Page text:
ADDIS ABABA, The outbreak of the Fall armyworm to various countries in Africa has the potential to affect more than 300 million people on the continent, who directly and indirectly depend on maize for food, according to International Centre of Insect Physiology and Ecology (ICIPE).

Speaking at a two-day workshop held in Addis Ababa Sunday, the Director of Research and Development at the ICIPE, Dr. Sunday Ekesi, said: Across sub-Saharan Africa, it is estimated that over 13.5 million tons of maize valued at 3.0 billion US dollars are at risk from Fall armyworm in the next year.

Noting the importance of conducting a collective action in a sustainable way to curb the spread of Fall armyworm, which is the caterpillar stage of a moth, he added: Research organizations, government institutions, farmers' organizations, and the private sector must combine their resources and shared commitment to safeguard food and health of communities in Africa.

Developing integrated pest management is of paramount importance to control the pest in a safe, environmentally friendly, affordable and effective manner, he told the the meeting, which discussed ways of preventing the spread of the pest.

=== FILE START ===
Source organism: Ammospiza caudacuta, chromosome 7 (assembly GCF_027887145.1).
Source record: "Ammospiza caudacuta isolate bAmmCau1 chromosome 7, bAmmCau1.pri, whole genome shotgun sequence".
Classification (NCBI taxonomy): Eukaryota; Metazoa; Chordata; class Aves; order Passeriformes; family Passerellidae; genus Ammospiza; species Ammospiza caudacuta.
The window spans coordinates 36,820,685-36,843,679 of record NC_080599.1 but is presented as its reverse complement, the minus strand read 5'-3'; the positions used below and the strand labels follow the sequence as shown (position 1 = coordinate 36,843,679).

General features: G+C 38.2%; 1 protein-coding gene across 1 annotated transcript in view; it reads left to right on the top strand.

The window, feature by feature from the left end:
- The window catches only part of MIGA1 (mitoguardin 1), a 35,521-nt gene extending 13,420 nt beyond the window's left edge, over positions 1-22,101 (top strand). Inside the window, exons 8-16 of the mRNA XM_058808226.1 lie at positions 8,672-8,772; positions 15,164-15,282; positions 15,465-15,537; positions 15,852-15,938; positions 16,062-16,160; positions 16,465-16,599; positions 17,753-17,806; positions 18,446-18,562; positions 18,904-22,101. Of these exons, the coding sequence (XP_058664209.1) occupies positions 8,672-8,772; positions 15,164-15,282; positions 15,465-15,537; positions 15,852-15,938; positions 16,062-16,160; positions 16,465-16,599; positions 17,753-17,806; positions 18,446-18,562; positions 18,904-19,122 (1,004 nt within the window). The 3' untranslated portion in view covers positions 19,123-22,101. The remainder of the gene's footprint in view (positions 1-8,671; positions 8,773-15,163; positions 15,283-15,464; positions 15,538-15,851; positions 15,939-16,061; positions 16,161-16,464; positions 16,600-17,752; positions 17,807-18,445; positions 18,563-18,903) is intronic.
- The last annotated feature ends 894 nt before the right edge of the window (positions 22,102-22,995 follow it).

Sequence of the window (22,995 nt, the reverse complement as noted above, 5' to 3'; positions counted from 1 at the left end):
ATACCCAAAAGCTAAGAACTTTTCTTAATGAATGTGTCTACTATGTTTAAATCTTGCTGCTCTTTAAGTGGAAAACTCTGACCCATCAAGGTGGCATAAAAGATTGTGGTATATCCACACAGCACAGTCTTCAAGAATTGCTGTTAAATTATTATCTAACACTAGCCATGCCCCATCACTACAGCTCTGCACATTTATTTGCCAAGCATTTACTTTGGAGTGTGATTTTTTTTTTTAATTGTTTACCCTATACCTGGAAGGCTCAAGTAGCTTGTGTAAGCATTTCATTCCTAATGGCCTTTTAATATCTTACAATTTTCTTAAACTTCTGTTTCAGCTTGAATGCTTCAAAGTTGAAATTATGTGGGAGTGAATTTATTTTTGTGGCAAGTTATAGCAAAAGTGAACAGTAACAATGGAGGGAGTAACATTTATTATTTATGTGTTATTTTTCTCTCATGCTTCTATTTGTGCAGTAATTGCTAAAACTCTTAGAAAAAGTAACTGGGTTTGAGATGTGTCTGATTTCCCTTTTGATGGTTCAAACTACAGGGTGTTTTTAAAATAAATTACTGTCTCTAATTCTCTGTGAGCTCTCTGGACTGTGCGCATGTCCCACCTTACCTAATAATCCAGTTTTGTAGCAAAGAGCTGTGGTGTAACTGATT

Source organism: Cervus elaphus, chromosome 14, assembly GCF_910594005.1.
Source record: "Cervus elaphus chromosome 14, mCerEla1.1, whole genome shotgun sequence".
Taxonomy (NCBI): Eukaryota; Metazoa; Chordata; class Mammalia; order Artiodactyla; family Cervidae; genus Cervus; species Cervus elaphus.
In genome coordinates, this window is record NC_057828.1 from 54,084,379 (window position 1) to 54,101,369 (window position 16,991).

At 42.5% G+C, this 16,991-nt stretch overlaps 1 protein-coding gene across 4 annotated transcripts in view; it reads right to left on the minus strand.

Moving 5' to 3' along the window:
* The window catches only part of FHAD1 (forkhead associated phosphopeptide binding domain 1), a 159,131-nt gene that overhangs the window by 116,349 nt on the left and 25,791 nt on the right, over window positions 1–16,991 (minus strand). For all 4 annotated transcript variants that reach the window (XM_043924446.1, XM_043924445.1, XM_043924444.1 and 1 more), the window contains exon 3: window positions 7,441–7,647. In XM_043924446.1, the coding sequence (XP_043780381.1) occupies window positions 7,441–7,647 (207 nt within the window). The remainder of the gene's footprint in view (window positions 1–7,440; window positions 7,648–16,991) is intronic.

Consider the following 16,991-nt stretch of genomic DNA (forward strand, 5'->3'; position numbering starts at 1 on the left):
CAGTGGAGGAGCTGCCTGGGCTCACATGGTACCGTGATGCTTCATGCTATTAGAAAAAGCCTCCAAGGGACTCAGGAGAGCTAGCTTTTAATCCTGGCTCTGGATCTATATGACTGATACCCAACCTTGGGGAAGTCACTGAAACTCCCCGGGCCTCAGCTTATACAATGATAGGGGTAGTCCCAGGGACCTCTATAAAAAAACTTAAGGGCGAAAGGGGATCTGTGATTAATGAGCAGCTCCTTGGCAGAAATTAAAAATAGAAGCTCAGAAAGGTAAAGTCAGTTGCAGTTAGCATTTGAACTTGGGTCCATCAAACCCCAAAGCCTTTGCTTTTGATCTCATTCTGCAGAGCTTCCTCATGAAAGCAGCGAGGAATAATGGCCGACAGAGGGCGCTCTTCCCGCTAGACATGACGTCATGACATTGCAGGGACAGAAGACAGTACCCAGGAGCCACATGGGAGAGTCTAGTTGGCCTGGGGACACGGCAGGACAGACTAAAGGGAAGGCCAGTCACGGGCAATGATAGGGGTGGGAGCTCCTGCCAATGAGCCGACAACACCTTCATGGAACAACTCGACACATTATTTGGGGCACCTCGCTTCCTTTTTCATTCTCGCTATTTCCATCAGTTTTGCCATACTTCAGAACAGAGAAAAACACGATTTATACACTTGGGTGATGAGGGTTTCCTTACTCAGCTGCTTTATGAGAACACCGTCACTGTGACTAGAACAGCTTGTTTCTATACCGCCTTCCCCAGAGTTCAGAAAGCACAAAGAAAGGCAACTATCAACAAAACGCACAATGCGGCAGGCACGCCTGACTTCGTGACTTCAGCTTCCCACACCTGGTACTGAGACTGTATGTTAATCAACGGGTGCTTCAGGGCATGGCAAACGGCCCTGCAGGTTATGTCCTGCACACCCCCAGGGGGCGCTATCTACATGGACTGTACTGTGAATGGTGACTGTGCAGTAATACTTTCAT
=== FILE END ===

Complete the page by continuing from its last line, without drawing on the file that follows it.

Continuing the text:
Representatives of international and regional research institutions, private companies and countries affected y the pest discussed ways of prevention and control at the Fall Armyworm Workshop for East Africa.

The pest has spread to more than 25 African countries, with devastating impacts on more than 1.5 million hectares under maize and other cereals, it was learned.

Ethiopia is one of the affected countries. Out of the total 2.4 million hectares of land cultivated with maize in six regional states, about 455,000 hectares had been attacked by the pest. Some 85 percent of affected land has been treated with pesticides while handpicking was employed to save parts of the crops.

The ICIPE Country Head in Ethiopia, Tadele Tefera, said: The impact of the Fall armyworm is high. Million of framers have been affected, millions of households have been affected, and how much yields will be reduced by this armyworm is yet to be determined.

It was emphasised that regional action was required to manage the pest as it travels across borders, he said, adding that development partners and research institutions, among others, needed to join hands to stop the pest spreading.